Therapy. Viral infections are treated with antiviral drugs by mouth, and bacterial infections by antibacterial ointments. In marked swelling or allergy, topical corticosteroids may be used (2).


Skin and Eye Allergies

Apart from allergic conjunctivitis, itchy, red and severely swollen eyelids are common symptom in hair dye allergies, nail polish allergy, or make-up allergy. Treatment is by oral antihistamines and oral or topical corticosteroids.  Local antihistamines should be avoided, since these substances could trigger allergy. Topical corticosteroids should be also avoided, since prolonged use may thin the eyelid skin. Overall avoidance of the known allergen (trigger of the allergy) is the main way to manage these types of allergies.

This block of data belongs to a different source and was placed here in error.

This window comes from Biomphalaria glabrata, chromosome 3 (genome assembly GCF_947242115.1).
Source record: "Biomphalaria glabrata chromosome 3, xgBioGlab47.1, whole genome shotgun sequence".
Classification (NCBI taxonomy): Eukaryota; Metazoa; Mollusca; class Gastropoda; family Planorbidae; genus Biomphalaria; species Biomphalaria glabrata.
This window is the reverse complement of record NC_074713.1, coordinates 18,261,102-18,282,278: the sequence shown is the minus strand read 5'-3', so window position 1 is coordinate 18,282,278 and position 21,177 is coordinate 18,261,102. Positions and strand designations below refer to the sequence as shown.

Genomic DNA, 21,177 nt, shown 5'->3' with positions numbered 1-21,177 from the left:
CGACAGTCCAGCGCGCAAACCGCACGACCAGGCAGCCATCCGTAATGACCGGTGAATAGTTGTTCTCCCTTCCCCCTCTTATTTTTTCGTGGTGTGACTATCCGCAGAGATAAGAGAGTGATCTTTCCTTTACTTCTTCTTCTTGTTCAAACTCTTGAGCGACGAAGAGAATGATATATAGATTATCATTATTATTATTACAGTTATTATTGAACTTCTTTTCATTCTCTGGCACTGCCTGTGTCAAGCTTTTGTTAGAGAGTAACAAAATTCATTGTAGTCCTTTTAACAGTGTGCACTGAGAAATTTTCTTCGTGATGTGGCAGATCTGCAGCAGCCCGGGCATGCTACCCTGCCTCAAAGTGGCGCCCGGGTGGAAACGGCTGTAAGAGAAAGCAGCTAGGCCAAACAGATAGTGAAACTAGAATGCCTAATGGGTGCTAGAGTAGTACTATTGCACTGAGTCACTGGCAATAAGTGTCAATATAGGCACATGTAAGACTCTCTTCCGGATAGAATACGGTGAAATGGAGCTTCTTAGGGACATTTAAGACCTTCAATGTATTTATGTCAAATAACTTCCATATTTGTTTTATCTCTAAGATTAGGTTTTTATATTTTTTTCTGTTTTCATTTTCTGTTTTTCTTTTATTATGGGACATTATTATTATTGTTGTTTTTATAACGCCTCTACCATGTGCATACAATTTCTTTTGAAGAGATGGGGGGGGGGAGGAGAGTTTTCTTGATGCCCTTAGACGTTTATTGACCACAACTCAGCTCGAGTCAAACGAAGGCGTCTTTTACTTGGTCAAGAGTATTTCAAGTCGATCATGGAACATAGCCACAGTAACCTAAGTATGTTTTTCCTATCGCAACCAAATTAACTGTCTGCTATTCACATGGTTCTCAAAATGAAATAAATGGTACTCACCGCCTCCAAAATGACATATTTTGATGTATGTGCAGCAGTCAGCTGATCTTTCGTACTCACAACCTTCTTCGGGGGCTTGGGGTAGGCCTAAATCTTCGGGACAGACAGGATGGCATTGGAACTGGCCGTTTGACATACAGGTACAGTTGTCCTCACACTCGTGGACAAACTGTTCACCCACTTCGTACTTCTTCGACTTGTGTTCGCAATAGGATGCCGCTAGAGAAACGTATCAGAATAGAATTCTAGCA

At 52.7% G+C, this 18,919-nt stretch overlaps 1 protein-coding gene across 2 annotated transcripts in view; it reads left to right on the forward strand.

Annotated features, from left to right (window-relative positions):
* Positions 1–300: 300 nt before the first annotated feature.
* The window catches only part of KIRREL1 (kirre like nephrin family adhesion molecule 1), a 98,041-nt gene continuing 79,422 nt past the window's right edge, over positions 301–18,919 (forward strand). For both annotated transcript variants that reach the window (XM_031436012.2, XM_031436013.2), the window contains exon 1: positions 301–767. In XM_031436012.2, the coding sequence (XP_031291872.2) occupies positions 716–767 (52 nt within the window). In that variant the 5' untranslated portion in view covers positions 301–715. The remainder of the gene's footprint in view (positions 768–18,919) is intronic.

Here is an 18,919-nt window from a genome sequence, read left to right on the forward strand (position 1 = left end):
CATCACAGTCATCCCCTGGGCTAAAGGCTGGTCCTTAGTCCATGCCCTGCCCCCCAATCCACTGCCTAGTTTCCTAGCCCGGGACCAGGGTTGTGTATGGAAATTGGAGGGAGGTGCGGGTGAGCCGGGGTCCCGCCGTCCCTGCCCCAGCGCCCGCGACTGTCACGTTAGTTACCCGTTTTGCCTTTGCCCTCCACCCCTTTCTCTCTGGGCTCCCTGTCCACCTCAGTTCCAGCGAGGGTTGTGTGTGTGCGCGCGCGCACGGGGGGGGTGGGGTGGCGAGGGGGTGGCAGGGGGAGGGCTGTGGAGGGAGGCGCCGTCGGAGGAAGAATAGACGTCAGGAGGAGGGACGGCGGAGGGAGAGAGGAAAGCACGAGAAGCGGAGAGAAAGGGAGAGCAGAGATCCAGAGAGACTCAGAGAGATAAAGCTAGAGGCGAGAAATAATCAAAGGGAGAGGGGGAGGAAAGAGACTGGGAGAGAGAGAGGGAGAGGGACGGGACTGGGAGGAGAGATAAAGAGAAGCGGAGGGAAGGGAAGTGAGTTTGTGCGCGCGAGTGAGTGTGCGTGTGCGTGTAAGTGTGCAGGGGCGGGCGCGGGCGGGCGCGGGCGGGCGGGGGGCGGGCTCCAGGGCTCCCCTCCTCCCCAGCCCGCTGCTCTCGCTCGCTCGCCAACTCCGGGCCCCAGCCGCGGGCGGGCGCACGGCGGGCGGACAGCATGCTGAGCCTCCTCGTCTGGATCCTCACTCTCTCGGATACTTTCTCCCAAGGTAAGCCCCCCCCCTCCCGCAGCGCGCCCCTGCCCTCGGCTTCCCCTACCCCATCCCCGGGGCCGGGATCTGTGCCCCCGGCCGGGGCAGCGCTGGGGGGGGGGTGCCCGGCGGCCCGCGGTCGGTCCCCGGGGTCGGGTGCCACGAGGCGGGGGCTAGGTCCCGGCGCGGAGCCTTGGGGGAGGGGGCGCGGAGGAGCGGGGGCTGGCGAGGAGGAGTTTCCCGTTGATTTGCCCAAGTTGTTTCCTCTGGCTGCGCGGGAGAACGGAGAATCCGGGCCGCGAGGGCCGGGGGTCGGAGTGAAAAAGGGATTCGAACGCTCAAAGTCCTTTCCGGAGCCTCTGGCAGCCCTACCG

Seborrheic Keratosis

Seborrheic keratosis (Greek sebum = oil; rhein = flow; keratosis = thickening of corneal skin layer) is an itchy, pigmented, greasy outgrowth from the eyelid, occurring mostly in old people. These lesions are more commonly seen on he body. It can be removed surgically but there is a chance of recurrence.

Picture of Seborrheic Keratosis

Actinic Keratosis

Solar (actinic) keratosisPicture 4. Actinic keratosis
(source: Samuel Freire da Silva, MD, Atlasdermatologico)

Actinic (Gk. aktis = ray) keratosis is a flat, whitish, shiny, or reddish, purplish, brown, or black, slightly raised lesion appearing on the sun exposed skin, caused by ultraviolet light. It can be precancerous. This means that it may develop into a cancer, so it has to be removed.

Additional Pictures of Solar Keratosis (search for “keratosis solar”)

Eyelid Wart (Papilloma)

Eyelid wart - papillomaPicture 5. Eyelid wart (papilloma)